The Corner

A Better Debate Than Expected, but Needed More Talk of Defense Spending

Given the almost exclusive focus in the presidential campaign thus far on the state of the economy, tonight’s focus on national-security issues was refreshing. As moderator Scott Pelley reminded the candidates at the beginning, previous presidents have faced unexpected national-security crises early in their terms. President Obama was elected primarily because of the state of the economy, but has ended up being tested repeatedly by developments overseas. 

The basic test that any presidential candidate has to pass when it comes to national security is to have a vision for America’s role in the world, understand the key threats, and be able to make life-or-death decisions under pressure. Most of the Republican candidates in South Carolina tonight passed that test, with the possible exception of Ron Paul, whose views are so far outside the mainstream that his continued presence at these debates makes the Republican party appear less serious.

On the key challenges facing the country — Iran’s nuclear-weapons aspirations, the war in Afghanistan, how to deal with the enigma that is Pakistan, and how to manage the rise of China — most of the candidates staked out strong positions and pointed out the Obama administration’s failures. On Iran, most supported military action to prevent it from obtaining nuclear weapons, with Mitt Romney noting that the status quo was unacceptable: “If we re-elect Barack Obama, Iran will have a nuclear weapon. And if you elect Mitt Romney, Iran will not have a nuclear weapon.”

On Afghanistan, there seemed to be strong support for the notion that the president is playing politics with timelines, with Huntsman and Paul as the outliers, favoring a quicker end to the war.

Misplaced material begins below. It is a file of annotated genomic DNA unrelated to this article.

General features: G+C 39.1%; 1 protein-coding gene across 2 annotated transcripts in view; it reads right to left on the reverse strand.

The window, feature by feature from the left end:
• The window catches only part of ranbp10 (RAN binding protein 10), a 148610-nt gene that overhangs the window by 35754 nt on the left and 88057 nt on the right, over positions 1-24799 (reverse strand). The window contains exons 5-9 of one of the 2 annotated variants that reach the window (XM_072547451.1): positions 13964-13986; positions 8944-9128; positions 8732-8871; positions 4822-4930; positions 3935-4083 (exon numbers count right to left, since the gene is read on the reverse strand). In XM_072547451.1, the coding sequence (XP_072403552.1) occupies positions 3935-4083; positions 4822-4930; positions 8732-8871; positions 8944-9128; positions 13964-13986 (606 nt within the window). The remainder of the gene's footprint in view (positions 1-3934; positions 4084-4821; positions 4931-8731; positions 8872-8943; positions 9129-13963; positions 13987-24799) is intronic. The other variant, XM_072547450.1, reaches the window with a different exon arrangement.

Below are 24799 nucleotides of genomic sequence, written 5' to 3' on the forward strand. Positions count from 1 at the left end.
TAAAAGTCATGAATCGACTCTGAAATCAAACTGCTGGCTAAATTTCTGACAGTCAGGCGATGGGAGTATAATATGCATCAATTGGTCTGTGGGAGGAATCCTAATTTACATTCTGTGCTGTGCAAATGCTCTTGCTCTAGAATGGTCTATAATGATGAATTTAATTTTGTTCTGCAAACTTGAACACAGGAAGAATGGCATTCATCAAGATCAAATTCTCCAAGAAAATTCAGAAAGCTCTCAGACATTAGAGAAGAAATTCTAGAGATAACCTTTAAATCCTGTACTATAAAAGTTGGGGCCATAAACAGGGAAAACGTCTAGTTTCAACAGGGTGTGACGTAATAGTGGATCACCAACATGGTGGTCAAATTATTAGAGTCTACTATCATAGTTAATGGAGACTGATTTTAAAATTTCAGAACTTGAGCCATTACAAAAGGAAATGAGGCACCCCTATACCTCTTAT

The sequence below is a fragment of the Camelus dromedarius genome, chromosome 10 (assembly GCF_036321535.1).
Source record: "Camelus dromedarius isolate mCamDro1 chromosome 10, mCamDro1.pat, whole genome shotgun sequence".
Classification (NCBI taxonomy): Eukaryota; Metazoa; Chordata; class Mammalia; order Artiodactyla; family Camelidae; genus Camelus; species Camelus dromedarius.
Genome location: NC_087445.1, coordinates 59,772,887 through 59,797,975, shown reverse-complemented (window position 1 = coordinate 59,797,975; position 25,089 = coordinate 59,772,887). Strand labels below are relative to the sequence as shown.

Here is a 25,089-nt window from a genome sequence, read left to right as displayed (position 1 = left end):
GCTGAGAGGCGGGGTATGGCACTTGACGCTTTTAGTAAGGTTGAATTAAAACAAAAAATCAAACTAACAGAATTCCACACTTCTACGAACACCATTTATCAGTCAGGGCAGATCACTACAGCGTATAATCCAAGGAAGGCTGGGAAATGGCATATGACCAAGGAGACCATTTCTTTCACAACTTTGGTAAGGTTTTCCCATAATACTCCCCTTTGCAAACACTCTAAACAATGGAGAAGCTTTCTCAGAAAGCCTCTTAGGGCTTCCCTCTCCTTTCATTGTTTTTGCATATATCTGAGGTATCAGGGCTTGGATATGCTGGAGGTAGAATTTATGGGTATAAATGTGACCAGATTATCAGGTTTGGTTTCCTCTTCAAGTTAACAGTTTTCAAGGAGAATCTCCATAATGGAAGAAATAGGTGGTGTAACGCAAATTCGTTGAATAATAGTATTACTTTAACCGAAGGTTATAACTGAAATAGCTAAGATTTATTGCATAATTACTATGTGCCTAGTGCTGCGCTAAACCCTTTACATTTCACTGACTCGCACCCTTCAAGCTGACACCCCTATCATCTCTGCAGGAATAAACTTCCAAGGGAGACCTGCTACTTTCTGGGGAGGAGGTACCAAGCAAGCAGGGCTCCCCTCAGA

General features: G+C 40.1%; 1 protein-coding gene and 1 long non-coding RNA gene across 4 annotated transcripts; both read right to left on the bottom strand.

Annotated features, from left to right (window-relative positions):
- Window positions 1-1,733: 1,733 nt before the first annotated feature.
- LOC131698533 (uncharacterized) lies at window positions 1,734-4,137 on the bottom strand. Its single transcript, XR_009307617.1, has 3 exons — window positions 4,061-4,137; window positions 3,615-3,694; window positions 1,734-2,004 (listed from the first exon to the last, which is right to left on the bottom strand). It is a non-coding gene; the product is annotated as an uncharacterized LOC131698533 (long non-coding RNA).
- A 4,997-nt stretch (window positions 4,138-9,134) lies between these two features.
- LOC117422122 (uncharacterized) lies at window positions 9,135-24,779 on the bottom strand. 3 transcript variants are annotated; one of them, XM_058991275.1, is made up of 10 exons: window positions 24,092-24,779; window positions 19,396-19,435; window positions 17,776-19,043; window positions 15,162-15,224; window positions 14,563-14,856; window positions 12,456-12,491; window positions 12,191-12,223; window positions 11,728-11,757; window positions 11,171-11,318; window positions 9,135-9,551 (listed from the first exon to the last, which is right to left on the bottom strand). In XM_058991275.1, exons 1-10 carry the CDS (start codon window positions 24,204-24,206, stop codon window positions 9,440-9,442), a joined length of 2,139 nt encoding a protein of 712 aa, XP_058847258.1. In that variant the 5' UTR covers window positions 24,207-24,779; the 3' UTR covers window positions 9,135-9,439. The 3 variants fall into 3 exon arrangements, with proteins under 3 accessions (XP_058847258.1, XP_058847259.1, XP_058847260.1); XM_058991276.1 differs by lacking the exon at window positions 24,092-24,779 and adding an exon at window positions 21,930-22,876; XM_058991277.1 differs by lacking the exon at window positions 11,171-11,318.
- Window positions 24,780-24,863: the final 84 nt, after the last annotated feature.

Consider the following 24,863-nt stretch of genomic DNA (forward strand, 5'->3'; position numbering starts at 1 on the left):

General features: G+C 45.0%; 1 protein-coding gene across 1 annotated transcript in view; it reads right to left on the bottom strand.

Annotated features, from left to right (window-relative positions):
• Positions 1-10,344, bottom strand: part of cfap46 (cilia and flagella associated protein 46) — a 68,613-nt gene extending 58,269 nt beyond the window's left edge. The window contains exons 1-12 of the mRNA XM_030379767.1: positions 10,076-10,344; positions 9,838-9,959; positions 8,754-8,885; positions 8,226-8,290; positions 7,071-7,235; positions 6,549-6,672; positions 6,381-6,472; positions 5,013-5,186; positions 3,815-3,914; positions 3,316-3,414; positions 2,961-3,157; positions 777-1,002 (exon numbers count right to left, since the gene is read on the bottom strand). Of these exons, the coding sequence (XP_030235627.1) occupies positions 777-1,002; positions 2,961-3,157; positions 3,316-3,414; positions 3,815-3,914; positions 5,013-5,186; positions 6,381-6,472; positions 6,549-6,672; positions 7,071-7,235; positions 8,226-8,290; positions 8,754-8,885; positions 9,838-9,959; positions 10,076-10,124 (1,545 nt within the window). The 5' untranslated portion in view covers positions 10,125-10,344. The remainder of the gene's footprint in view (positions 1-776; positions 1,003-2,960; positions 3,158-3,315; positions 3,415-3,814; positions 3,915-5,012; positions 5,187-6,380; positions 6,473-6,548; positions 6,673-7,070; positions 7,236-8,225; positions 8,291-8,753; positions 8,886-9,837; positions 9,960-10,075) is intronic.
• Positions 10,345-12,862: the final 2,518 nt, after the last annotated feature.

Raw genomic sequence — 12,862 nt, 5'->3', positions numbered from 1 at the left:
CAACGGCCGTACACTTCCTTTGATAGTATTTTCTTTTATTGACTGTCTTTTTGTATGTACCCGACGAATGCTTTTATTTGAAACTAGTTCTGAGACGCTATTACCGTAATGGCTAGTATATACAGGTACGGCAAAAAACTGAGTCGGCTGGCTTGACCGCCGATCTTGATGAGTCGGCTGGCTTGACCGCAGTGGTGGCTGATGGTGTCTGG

Unfortunately, given that almost everything discussed tonight related to America’s military capabilities, the candidates did not spend much time discussing perhaps the paramount threat to our national security: cuts to the defense budget. Sen. Jim DeMint used his opportunity to question the candidates to ask about deficit reduction. This focus on domestic issues at a national-security debate is emblematic of the myopic view that many in the Tea Party have shown toward the problems facing the United States.

This unhealthy focus entirely on domestic economic problems also spilled over into a discussion of foreign aid. Governor Perry said that his foreign-aid budget for each country would start at zero, a notion that may be a good talking point, but in reality makes little sense. Foreign aid accounts for less than one percent of the federal budget and is an essential part of American efforts to advance our interests in the world. 

Also not addressed sufficiently were the opportunities and pitfalls of the revolutions of the Arab Spring. Another weakness, the Obama administration’s failure to consistently place America on the side of those fighting for their freedom, was only mentioned in passing.

The Republican candidates for the most part showed themselves to be more conversant on foreign-policy issues than many likely anticipated. Just as Barack Obama entered the White House intent on being a domestic-policy president only to face foreign-policy challenges, whoever wins the Republican nomination must be prepared to spend more time on national-security issues, including many not even addressed at tonight’s debate. Hopefully, that nominee will realize that we focus solely on problems at home at our peril and the paramount concern of the next commander in chief must be the safety and security of the American people.

Jamie M. Fly is executive director of the Foreign Policy Initiative.

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